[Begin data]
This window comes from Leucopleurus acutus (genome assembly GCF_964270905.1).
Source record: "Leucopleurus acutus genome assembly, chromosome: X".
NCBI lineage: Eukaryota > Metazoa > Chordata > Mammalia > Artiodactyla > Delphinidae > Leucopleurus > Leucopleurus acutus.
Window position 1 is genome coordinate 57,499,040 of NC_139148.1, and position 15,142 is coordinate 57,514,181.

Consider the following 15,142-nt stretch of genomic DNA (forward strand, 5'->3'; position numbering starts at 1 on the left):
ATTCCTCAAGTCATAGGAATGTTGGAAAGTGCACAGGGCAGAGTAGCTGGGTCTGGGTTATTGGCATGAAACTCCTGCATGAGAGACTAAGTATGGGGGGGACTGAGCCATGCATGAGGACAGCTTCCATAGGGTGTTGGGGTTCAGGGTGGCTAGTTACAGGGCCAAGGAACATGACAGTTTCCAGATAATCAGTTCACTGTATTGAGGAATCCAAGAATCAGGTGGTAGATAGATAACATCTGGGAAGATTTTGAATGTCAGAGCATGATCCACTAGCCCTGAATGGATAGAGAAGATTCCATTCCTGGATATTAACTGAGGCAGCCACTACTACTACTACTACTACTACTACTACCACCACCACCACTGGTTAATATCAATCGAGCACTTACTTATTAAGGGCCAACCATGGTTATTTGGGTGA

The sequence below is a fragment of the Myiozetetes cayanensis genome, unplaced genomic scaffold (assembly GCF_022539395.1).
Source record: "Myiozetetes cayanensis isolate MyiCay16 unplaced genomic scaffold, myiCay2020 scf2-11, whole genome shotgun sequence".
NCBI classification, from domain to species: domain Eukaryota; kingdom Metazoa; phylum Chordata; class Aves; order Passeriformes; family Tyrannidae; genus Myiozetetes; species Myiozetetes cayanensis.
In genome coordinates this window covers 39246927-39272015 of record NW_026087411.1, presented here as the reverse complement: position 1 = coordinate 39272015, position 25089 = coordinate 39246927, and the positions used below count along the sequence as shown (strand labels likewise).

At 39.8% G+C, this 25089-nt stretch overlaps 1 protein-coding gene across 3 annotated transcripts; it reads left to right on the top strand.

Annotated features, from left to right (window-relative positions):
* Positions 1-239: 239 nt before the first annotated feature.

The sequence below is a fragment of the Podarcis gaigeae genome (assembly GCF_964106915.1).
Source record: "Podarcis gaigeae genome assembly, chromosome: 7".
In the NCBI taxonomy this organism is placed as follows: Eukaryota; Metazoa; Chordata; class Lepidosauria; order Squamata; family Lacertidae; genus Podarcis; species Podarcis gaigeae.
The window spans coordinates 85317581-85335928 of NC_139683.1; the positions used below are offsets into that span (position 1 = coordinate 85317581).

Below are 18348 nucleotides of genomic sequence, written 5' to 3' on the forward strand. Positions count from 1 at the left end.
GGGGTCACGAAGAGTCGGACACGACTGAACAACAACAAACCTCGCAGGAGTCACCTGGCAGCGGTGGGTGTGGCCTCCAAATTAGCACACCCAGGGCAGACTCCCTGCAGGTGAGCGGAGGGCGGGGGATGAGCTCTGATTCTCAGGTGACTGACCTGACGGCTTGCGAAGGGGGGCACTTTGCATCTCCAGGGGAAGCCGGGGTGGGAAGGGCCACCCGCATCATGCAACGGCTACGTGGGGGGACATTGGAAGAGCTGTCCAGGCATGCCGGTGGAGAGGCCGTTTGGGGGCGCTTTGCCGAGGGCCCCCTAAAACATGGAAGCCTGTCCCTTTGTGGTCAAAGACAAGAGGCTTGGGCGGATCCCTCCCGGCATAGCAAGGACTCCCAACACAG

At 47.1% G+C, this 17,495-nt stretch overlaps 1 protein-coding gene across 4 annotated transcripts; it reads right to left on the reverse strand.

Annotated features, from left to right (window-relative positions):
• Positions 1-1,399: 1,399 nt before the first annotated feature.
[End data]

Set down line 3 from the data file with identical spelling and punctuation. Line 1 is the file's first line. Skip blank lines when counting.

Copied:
NCBI lineage: Eukaryota > Metazoa > Chordata > Mammalia > Artiodactyla > Delphinidae > Leucopleurus > Leucopleurus acutus.